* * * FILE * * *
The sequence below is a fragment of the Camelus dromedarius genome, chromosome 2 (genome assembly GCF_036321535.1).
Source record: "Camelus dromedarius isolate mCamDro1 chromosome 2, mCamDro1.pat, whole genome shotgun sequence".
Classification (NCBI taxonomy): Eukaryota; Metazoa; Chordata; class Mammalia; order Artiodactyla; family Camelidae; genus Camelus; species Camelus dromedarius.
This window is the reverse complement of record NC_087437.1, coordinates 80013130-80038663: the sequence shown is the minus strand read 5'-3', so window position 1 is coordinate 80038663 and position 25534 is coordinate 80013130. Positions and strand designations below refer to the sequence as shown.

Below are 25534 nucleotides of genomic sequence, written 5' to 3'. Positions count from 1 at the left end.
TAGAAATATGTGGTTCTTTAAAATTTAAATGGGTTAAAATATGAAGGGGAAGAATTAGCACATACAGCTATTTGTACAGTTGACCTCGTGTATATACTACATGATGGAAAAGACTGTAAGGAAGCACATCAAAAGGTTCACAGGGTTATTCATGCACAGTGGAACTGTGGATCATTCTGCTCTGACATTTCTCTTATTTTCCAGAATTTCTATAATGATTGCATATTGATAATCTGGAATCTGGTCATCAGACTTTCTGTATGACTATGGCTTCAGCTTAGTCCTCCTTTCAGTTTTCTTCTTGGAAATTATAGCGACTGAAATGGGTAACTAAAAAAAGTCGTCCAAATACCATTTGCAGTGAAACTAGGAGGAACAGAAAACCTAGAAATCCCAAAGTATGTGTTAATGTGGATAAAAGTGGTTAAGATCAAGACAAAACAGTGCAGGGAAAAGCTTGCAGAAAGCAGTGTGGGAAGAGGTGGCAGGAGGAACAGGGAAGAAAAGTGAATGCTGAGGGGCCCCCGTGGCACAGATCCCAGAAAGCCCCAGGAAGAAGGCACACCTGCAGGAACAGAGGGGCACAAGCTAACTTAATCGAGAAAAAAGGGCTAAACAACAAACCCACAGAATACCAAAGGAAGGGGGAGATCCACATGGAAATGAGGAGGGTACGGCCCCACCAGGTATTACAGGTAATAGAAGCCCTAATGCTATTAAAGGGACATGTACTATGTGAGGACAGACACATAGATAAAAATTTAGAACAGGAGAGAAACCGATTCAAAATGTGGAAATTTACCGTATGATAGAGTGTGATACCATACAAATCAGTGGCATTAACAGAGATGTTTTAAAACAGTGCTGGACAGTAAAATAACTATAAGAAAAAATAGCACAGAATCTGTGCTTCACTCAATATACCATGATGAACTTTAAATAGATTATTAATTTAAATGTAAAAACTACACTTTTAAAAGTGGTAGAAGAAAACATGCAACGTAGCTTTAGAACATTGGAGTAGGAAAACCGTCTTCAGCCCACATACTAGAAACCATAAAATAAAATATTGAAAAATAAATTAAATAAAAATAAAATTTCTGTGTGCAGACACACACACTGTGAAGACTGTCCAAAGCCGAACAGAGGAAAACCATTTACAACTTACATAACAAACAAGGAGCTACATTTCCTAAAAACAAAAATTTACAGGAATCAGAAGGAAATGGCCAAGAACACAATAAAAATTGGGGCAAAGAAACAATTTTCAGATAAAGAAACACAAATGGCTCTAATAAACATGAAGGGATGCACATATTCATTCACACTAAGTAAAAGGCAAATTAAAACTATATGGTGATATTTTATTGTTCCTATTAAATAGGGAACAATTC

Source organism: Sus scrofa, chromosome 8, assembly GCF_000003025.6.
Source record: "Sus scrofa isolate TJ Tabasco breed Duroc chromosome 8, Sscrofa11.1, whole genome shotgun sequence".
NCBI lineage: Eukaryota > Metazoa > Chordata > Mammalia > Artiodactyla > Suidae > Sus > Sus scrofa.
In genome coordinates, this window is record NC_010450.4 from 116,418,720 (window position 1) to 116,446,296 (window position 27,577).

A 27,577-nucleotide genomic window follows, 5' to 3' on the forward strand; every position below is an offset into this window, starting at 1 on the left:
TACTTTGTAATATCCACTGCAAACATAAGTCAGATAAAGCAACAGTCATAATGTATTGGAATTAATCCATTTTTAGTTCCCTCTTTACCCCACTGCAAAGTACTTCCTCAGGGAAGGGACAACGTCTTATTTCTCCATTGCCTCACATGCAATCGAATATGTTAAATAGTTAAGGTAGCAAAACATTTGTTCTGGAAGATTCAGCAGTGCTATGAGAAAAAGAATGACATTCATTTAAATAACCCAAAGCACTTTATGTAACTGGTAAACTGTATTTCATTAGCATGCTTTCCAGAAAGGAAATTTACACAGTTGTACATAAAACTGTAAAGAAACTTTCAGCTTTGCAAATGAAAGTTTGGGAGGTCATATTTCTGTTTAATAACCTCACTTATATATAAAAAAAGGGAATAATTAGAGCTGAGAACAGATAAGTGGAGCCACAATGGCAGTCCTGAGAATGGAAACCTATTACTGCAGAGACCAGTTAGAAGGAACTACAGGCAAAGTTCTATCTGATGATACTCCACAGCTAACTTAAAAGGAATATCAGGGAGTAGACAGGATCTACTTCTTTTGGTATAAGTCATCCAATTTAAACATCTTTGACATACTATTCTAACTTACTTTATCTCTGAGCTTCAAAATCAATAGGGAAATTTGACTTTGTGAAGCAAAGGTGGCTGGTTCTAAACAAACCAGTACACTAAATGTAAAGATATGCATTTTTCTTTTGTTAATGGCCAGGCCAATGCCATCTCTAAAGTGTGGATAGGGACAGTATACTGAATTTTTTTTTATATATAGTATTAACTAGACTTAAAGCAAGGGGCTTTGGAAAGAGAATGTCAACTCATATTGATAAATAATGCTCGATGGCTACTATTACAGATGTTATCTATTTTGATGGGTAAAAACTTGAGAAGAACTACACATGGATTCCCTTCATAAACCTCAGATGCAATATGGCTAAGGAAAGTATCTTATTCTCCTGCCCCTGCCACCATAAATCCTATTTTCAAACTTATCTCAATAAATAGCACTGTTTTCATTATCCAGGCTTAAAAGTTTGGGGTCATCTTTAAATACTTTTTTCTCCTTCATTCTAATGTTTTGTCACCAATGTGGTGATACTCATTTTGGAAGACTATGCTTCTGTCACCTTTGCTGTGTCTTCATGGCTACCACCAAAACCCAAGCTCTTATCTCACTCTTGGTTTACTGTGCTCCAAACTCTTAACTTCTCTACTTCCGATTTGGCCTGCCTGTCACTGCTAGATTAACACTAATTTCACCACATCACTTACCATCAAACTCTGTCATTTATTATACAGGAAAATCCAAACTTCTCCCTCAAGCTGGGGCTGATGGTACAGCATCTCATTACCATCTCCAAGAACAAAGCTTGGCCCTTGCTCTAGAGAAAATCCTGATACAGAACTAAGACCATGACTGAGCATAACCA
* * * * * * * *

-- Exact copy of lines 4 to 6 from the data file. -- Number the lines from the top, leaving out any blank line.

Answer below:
This window is the reverse complement of record NC_087437.1, coordinates 80013130-80038663: the sequence shown is the minus strand read 5'-3', so window position 1 is coordinate 80038663 and position 25534 is coordinate 80013130. Positions and strand designations below refer to the sequence as shown.

Below are 25534 nucleotides of genomic sequence, written 5' to 3'. Positions count from 1 at the left end.
TAGAAATATGTGGTTCTTTAAAATTTAAATGGGTTAAAATATGAAGGGGAAGAATTAGCACATACAGCTATTTGTACAGTTGACCTCGTGTATATACTACATGATGGAAAAGACTGTAAGGAAGCACATCAAAAGGTTCACAGGGTTATTCATGCACAGTGGAACTGTGGATCATTCTGCTCTGACATTTCTCTTATTTTCCAGAATTTCTATAATGATTGCATATTGATAATCTGGAATCTGGTCATCAGACTTTCTGTATGACTATGGCTTCAGCTTAGTCCTCCTTTCAGTTTTCTTCTTGGAAATTATAGCGACTGAAATGGGTAACTAAAAAAAGTCGTCCAAATACCATTTGCAGTGAAACTAGGAGGAACAGAAAACCTAGAAATCCCAAAGTATGTGTTAATGTGGATAAAAGTGGTTAAGATCAAGACAAAACAGTGCAGGGAAAAGCTTGCAGAAAGCAGTGTGGGAAGAGGTGGCAGGAGGAACAGGGAAGAAAAGTGAATGCTGAGGGGCCCCCGTGGCACAGATCCCAGAAAGCCCCAGGAAGAAGGCACACCTGCAGGAACAGAGGGGCACAAGCTAACTTAATCGAGAAAAAAGGGCTAAACAACAAACCCACAGAATACCAAAGGAAGGGGGAGATCCACATGGAAATGAGGAGGGTACGGCCCCACCAGGTATTACAGGTAATAGAAGCCCTAATGCTATTAAAGGGACATGTACTATGTGAGGACAGACACATAGATAAAAATTTAGAACAGGAGAGAAACCGATTCAAAATGTGGAAATTTACCGTATGATAGAGTGTGATACCATACAAATCAGTGGCATTAACAGAGATGTTTTAAAACAGTGCTGGACAGTAAAATAACTATAAGAAAAAATAGCACAGAATCTGTGCTTCACTCAATATACCATGATGAACTTTAAATAGATTATTAATTTAAATGTAAAAACTACACTTTTAAAAGTGGTAGAAGAAAACATGCAACGTAGCTTTAGAACATTGGAGTAGGAAAACCGTCTTCAGCCCACATACTAGAAACCATAAAATAAAATATTGAAAAATAAATTAAATAAAAATAAAATTTCTGTGTGCAGACACACACACTGTGAAGACTGTCCAAAGCCGAACAGAGGAAAACCATTTACAACTTACATAACAAACAAGGAGCTACATTTCCTAAAAACAAAAATTTACAGGAATCAGAAGGAAATGGCCAAGAACACAATAAAAATTGGGGCAAAGAAACAATTTTCAGATAAAGAAACACAAATGGCTCTAATAAACATGAAGGGATGCACATATTCATTCACACTAAGTAAAAGGCAAATTAAAACTATATGGTGATATTTTATTGTTCCTATTAAATAGGGAACAATTC